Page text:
Puppets at Large: Scenes and Subjects from Mr Punch's Show
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'Arry (on tour from Town – to his admiring friend). I say, Charley, what d'yer bet I don't talk to some of these chaps in their own lingo?
Charley. What a fellow you are! Mind what you are about, that's all.
'Arry (going up to an elderly person in the only Scotch cap visible). Hech, Sair, but yon's a braw bonnie wee bit piggie fur a body to tak' a richt gude wullie waucht wi' gin ye meet him comin' thro' the rye!
The Person in the Scotch Cap (who happens to be a retired Colonel in a Highland Regiment, who is somewhat careless in his attire). I think you will find that sort of thing better appreciated after you've got home.
THE COUNTRY OF COCKAIGNE
A Monologue – With a Moral
An airless Court in a London back Street. Time – August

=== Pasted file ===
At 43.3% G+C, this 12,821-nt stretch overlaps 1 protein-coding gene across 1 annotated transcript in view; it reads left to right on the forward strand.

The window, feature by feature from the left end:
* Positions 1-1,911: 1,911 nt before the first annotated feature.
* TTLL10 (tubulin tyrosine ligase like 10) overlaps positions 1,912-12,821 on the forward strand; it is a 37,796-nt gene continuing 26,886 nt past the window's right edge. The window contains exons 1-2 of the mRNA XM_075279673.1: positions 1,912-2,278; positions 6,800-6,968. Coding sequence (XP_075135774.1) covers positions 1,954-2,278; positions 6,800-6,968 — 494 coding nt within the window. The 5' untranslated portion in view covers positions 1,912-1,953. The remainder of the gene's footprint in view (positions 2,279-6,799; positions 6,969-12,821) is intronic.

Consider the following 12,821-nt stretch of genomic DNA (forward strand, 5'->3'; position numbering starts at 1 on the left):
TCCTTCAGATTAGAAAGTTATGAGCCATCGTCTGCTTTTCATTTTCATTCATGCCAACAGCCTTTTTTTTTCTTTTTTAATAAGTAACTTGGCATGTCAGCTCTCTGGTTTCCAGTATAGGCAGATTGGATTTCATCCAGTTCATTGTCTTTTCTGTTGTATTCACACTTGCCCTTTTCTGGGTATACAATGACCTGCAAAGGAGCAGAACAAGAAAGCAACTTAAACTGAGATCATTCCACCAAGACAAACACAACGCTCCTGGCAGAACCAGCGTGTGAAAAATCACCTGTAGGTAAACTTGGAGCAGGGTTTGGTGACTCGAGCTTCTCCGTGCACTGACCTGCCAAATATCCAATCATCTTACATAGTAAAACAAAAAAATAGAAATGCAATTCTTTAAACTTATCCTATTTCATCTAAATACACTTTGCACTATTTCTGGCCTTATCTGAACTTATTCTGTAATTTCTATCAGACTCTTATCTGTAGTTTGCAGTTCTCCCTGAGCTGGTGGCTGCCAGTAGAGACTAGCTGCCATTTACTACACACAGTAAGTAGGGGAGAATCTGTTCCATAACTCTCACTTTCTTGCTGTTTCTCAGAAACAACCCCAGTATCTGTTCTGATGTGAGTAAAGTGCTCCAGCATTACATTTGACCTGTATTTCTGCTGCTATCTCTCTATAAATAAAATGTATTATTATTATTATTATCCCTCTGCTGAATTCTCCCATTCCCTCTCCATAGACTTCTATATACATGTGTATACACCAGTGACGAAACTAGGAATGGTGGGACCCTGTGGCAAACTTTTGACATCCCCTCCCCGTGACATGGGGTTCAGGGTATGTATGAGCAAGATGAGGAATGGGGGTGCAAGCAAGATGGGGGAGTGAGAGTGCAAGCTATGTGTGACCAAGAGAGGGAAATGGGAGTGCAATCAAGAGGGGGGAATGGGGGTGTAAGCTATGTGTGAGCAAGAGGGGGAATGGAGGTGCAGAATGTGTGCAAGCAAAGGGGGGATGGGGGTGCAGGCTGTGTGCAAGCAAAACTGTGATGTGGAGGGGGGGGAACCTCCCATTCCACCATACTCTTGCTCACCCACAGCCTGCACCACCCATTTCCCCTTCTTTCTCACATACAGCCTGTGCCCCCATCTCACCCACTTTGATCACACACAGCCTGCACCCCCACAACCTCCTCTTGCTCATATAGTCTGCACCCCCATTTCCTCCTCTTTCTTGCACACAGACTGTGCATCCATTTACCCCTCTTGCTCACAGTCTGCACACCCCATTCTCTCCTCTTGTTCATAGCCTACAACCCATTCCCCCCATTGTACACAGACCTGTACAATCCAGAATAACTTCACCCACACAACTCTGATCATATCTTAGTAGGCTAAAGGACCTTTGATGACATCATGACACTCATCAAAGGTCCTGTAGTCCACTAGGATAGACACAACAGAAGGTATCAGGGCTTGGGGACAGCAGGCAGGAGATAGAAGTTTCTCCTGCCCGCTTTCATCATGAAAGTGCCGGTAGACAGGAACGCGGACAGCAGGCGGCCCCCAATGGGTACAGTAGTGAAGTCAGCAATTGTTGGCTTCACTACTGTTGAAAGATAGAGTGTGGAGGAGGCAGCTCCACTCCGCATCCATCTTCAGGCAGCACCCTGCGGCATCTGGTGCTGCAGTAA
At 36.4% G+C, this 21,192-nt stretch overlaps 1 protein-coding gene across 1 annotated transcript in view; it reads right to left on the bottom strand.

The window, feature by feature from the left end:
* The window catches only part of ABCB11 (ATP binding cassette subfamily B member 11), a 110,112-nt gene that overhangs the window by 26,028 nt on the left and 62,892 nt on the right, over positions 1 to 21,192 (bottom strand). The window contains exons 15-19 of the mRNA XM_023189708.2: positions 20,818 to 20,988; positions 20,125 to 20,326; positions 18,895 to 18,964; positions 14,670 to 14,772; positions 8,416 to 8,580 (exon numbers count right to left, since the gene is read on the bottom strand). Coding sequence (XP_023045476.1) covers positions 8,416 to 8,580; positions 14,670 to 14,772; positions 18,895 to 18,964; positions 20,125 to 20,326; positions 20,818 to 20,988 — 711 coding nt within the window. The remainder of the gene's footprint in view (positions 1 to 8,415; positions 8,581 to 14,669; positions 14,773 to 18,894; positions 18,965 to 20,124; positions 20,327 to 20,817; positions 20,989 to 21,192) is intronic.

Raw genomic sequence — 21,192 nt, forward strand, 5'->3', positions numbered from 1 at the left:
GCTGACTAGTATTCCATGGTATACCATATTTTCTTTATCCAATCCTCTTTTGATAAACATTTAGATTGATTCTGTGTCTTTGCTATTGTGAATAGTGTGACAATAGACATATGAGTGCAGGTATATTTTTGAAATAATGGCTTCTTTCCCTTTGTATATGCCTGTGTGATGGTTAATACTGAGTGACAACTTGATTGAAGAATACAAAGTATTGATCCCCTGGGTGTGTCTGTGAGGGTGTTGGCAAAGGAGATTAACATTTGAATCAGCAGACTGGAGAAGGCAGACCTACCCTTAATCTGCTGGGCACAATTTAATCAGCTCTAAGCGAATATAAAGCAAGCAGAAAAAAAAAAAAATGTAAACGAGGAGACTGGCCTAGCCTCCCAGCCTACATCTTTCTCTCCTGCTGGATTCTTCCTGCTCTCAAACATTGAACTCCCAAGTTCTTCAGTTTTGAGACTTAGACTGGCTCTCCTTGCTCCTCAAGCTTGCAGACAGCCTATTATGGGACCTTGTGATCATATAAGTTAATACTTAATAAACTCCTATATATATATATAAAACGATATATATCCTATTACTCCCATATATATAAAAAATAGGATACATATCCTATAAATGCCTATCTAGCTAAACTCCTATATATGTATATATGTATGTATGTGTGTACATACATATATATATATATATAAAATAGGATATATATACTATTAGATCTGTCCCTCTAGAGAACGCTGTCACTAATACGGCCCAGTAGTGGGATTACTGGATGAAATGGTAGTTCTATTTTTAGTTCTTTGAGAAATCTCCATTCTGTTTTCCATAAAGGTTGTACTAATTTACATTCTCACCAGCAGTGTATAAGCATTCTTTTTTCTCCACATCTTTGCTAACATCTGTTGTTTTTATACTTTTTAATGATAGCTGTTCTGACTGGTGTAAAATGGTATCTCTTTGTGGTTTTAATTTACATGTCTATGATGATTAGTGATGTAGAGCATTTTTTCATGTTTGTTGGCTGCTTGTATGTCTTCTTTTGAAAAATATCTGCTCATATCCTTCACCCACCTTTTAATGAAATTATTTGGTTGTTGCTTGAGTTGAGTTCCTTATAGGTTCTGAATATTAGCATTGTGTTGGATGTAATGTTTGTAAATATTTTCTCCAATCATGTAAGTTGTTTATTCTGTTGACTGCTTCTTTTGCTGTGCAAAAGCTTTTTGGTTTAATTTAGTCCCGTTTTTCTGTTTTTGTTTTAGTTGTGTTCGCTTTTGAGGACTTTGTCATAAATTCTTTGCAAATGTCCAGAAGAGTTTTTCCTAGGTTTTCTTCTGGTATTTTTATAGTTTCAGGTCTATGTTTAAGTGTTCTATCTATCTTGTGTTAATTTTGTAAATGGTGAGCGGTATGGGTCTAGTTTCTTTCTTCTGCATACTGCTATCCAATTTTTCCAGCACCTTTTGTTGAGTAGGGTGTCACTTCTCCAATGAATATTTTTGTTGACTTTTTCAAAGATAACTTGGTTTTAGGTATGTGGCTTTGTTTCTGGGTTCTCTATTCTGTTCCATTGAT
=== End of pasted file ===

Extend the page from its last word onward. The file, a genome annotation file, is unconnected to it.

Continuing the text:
Jimmy (aged eight, to Florrie, aged seven). No, I ain't comin' to the Reckereation Groun', not jess yit, I carn't… I'm goin' ter wyte about 'ere till the lidy comes… Why, 'er as is comin' to see my Muvver 'bout sendin' me fur a fortnight in the kerntry… Yus, where I was larst year… It's settled as I'm ter go agine – leastways as good as settled. My Farver 'e've sent in a happlication to the K'mitty, and Teacher 'e sez 'e kin reckermend me, an' Mr. and Mrs. Delves – them as 'ad the cottidge where I went afore – they've arst fur to 'ave me agin – so you see, Florrie, it's all right. On'y I carn't settle to nuffink afore I know when I'm goin', an' about the trine an' that. Yer 'ave to roide in a trine to git to the kerntry, yer know… Wot, ain't yer never bin there?.. Yer'd wanter fawst enough if yer knoo what it was loike… There's grorss there, an' trees an' that… Na-ow, a lot better 'n the Reckereation Groun' – that's all mide outer old grivestones as the deaders 'as done wiv. There's 'ills an' bushes an' 'edges where yer can pick flowers… There ain't no perlice to git yer locked up… An' everyfink smells so lovelly, kinder 'elthy like – it mikes yer feel 'ungry… Not like sassages an' inions azackly – 'tain't that sorter smell… On'y 'ere and there, an' yer'd 'ardly tell they was shops, they kerry 'em on that quoiet… Yer wouldn' call it poky if yer was there. Mr. Delves 'e was a kind man, 'e was; mide me a whistle out a sickermore brornch, 'e did; and Mrs. Delves, she lemme help her feed the chickings… They 'ad a garding beyind, an' there'd bin rasberries an' gooseberries a growin' on bushes – strite, there 'ad – I ain't tellin' yer no lies – on'y they was all gone by then. An' they 'ad a dog – Rover 'is nime was – 'e was a koind dog, lemme lay insoide of 'is kennel orfen, 'e would… I'd like ter 'ave a run over thet Common agen, too. I dessay as I shell – p'reps the d'y arter to-morrer… There's a pond on it, an' geese, an' they comes at yer a stritching out their necks an' a-'issin' thet sevidge… Na-ow, yer've on'y got ter walk up to 'em, an' they goes orf, purtendin' they took yer fur somebody else, an' wasn't meanin' no offence.I ain't afride o' no geese, I ain't – nor yet Lily wasn't neither. We sor a pig 'aving a ring put froo 'is nose one day. 'E 'ollered out like 'e was bein' killed – but 'e wasn't. An' there was a blecksmiff's, where they put the 'orse's shoes on red 'ot, 'an the 'orse 'e never took no notice. Me and Lily used ter go fur long walks, all under trees. Once she showed me a squill – "squerl" she kep' a-calling of it, till I tole 'er 'ow – an' it run up a tree zigzag, and jumped on to another ever so fur. That was when we was pickin' nuts. We went a blackberryin', too, one day… Na-ow, there warn't nobody dead. An' Lily … Lily Delves 'er nime was, b'longed to them I was stoppin' wiv… I didn't notice partickler… Older nor you, an' bigger, and lots redder 'bout the cheeks… She wasn't a bad sort – fur a gal… I dunno; I liked all on 'em… Well, there was Farmer Furrows, 'e was very familiar, said as 'ow I might go inter 'is horchard and pick the happles up as was layin' there jest fur the askin'. An' Bob Rumble, 'im as druv Mr. Kennister the grocer's cart, 'e used ter gimme a roide along of 'im when 'e was tikin' round porcels an' that. We'd go along lanes that 'igh yer couldn't see nuffink fur leaves; and once 'e druv along a Pork with tremenjus big trees in it, an' stagses walkin' about underneath with grite big 'orns… Suthink like 'im as is drawed outside the public round the corner – on'y they warn't none o' them gold. I 'speck them gold ones is furrin'… An' the grub – we 'ad beekstike pudd'n o' Sundays, an' as much bread an' treacle every day as ever I could eat, and I was 'ungry when I was in the kerntry… An' when I come away Mrs. Delves, she gethered me a big noseguy fur to tike 'ome to Muvver – kissantimums, merrigoles, an' dyliers, all sorts there was – an' Murver she put 'em in a jug, and soon as ever I shet my eyes an' sniffed, I could see that garding and Rover and Lily as pline– but they went bad, an' 'ad to be froed aw'y at larst. I shall see 'em all agine very soon now, though, won't thet be proime, eh?.. Whatsy? 'Ere, Florrie, you ain't croying, are yer?.. Why don't yer arsk yer Farver if 'e won't let you go… Oh, I thought as yer wanted to go. Then what are yer – ?.. No, I ain't gled to git aw'y from you… A-course I shell be gled to see 'er; but that ain't why, it's jest – You ain't never bin in the kerntry, or you'd know 'ow I'm feelin'… There's the lidy comin' now. I must cut across an' 'ear what she sez to Muvver. Don' tike on – 'tain't o'ny fur a fortnight, anyway… Look 'ere, I got suthink' for yer, Florrie, bought it orf a man what 'ad a tray on 'em – it's a wornut, d'ye see? Now open it – ain't them two little choiner dolls noice, eh?.. I'd rorther you 'ad it nor 'er, strite, I would!.. I'll be back in a minnit.